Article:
# How fast can you skip to your favorite song?

By | December 12, 2019

Zach Wissner-Gross’ column “The Riddler” over at FiveThirtyEight poses the following interesting question, attributed originally to Austin Chen:

You have a playlist with exactly 100 tracks (i.e., songs), numbered 1 to 100. To go to another track, there are two buttons you can press: (1) “Next”, which will take you to the next track in the list or back to song 1 if you are currently on track 100, and (2) “Random”, which will take you to a track chosen uniformly from among the 100 tracks. Pressing “Random” can restart the track you’re already listening to — this will happen 1 percent of the time you press the “Random” button.

For example, if you started on track 73, and you pressed the buttons in the sequence “Random, Next, Random, Random, Next, Next, Random, Next,” you might get the following sequence of track numbers: 73, 30, 31, 67, 12, 13, 14, 89, 90. You always know the number of the track you’re currently listening to.

Your goal is to get to your favorite song (on track 42, of course) with as few button presses as possible. What should your general strategy be? Assuming you start on a random track, what is the average number of button presses you would need to make to reach your favorite song?

It is easy to see that no sensible strategy will interleave calls to “Random” and “Next”: any pair of calls “Next, Random” can be made into a shorter call “Random”. Thus, our strategy will be to first make all the “Random” calls until we fall into a “neighborhood” of numbers ${t, t+1, \dots, 42}$, where $t \ge 1$ is a threshold parameter, and then hit “Next” until we arrive at the desired 42. The question is the, what is the optimal value of $t$?

### Reindexing the problem

Let us first remove the awkwardness in the problem in the arbitrary choice of the desired track to be $42$ and the fact that hitting “Next” 100 times on $100$ takes us back to $1$.

More specifically, we will set the desired track to be $1$ and assume that we have access to the operations “Random” and “Previous” (instead of “Next”), where calling “Previous” on any track $x > 1$ takes us to track $x-1$ (we will never need to call “Previous” on the desired track $1$, so the behavior is left undefined, but could easily be defined as taking us to track $100$).

### The strategy

Suppose we have defined our threshold track $t > 1$. Recalling that the problem statement says that we start at a random track, our strategy is:

1. Assume the first track $X_0 \sim \mathsf{Uniform}(1,\dots,100)$.
2. Let $n = 0$.
3. While $(t < X_n)$:
1. Set $n = n + 1$.
2. Sample $X_n \sim \mathsf{Uniform}(1,\dots,100)$ by calling “Random”.
4. Hit “Previous” exactly $X_n-1$ times to arrive at track $1$.

### Computing the expected number of operations

Now let us compute how many “Random” and “Previous” operations our strategy needs on average. We can define the number $N_t$ of operations for any threshold $t$ as a random variable $$N_t = n\mathbf{I}[t < X_0] + (X_n-1),$$ where the random variable $n$ is the random number of iterations of the While loop. The indicator function $\mathbf{I}[.]$ is 1 when its argument is true and zero otherwise, which ensures that the contribution of the While loop is zero if the loop is never entered in the first place (i.e., when $X_0 < t$).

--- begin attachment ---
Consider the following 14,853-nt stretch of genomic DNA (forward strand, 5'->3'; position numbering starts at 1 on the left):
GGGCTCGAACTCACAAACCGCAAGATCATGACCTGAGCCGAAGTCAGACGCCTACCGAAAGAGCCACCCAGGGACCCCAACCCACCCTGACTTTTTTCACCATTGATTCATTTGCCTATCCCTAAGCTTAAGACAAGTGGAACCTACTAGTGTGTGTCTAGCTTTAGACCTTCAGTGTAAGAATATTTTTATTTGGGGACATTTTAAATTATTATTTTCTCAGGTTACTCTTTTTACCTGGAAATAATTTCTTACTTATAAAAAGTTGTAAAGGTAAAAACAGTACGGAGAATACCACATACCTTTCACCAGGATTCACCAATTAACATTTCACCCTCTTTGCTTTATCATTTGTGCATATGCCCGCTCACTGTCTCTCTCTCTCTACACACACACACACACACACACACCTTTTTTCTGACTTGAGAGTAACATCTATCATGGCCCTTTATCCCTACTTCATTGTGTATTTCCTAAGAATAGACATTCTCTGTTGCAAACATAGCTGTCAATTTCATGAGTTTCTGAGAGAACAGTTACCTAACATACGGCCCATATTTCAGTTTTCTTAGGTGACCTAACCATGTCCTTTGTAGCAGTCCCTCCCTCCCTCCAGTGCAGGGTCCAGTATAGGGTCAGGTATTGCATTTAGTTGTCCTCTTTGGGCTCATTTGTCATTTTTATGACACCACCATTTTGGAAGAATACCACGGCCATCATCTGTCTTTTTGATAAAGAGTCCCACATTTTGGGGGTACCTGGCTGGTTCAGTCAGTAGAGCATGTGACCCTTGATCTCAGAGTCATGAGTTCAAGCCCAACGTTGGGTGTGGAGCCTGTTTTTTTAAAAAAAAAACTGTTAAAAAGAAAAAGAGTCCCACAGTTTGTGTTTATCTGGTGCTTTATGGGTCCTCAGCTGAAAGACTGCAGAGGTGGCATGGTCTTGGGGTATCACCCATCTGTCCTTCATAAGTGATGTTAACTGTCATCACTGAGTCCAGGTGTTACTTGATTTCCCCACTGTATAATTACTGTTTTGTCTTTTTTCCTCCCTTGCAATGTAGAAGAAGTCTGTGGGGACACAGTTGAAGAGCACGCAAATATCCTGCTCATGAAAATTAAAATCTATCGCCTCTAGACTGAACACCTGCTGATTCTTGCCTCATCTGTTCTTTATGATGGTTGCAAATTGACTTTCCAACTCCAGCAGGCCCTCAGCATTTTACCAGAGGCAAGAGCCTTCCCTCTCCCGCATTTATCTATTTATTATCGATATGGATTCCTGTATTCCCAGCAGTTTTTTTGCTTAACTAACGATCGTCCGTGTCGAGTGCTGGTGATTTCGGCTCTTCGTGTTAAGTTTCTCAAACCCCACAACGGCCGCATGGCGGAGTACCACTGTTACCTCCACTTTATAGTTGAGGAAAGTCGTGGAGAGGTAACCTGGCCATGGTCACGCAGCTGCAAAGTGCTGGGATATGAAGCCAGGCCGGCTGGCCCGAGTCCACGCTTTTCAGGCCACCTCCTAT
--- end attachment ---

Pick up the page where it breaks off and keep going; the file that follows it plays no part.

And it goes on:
Applying expectations, we obtain: $$\mathbb{E}[N_t] = \mathbb{E}[n\mathbf{I}[t < X_0] + (X_n-1)]\ = \mathbb{E}[n]\mathbb{E}[\mathbf{I}[t < X_0]] + \mathbb{E}[X_n]-1,$$ where we have used linearity of expectations (twice) and the property $\mathbb{E}[XY] = \mathbb{E}[X]\mathbb{E}[Y]$ when $X$ and $Y$ are independent (the number of iterations of the While loop—given that it executes—is independent of the initial track $X_0$).

Now let us analyze the expectations:

1. $\mathbb{E}[n] = 100/t$, since $n$ is a Geometric random variable with success probability $t/100$

2. $\mathbb{E}[\mathbf{I}[t < X_0]] = \mathbb{P}[t < X_0] = (100-t)/100$ since $X_0$ is uniform over $\lbrace 1,\dots,100 \rbrace$.

3. $\mathbb{E}[X_n] = \mathbb{E}[\mathbb{E}[X_n | n]] = (1+t)/2$, since $X_n$ is uniform over $\lbrace 1, \dots, t \rbrace$, independently of the value of $n$.

Substituting these terms $$\mathbb{E}[N_t] = \frac{100}{t}\frac{100-t}{100} + \frac{1+t}{2}-1.$$

### Minimizing the expected number of operations

Having derived the expected number $N_t$ of operations for any threshold $t$, let us ask Wolfram Alpha to plot and minimize $\mathbb{E}[{N_t}]$. The output is shown below. The optimum $t = 10\sqrt(2) \approx 14.142$. The corresponding integer threshold is $t=14$ with $\mathbb{E}[N_{14}] = 177/14 \approx 12.6$ operations.

### Final thoughts

Well, there is my 2c on this interesting problem (laid out in more detail than 2c, though).

The expression $\mathbb{E}[N_t]$ can be simplified to $100/t + t/2 – 3/2$ and interpreted from there. The first term is the expected number of iterations of the While loop (“Random” operations) and the second term is the expected number of “Previous” operations. The third term is a correction factor which accounts for the fact that the While loop has the possibility of executing for zero iterations since we start at the initial track for “free”, i.e., without a “Random” operation, which might already be in the desired “neighborhood”.

The proposed strategy can be adapted to find the appropriate threshold for any desired track (e.g., 42, as in the original problem). Does anyone have alternative strategies that might deliver a lower number of operations?